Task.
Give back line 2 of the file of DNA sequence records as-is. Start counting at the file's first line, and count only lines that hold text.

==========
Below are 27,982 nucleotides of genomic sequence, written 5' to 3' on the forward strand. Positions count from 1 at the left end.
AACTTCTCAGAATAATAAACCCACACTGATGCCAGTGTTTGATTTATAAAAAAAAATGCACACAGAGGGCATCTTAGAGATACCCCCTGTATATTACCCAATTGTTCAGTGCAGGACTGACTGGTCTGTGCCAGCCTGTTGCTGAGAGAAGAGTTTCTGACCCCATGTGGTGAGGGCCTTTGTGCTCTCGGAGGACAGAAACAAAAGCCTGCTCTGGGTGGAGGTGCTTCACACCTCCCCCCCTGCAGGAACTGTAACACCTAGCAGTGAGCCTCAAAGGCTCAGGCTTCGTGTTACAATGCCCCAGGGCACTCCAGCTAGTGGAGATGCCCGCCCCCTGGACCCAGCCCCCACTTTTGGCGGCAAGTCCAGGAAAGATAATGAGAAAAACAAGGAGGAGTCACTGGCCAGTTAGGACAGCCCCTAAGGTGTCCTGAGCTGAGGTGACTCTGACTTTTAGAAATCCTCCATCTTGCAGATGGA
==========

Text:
AACTTCTCAGAATAATAAACCCACACTGATGCCAGTGTTTGATTTATAAAAAAAAATGCACACAGAGGGCATCTTAGAGATACCCCCTGTATATTACCCAATTGTTCAGTGCAGGACTGACTGGTCTGTGCCAGCCTGTTGCTGAGAGAAGAGTTTCTGACCCCATGTGGTGAGGGCCTTTGTGCTCTCGGAGGACAGAAACAAAAGCCTGCTCTGGGTGGAGGTGCTTCACACCTCCCCCCCTGCAGGAACTGTAACACCTAGCAGTGAGCCTCAAAGGCTCAGGCTTCGTGTTACAATGCCCCAGGGCACTCCAGCTAGTGGAGATGCCCGCCCCCTGGACCCAGCCCCCACTTTTGGCGGCAAGTCCAGGAAAGATAATGAGAAAAACAAGGAGGAGTCACTGGCCAGTTAGGACAGCCCCTAAGGTGTCCTGAGCTGAGGTGACTCTGACTTTTAGAAATCCTCCATCTTGCAGATGGA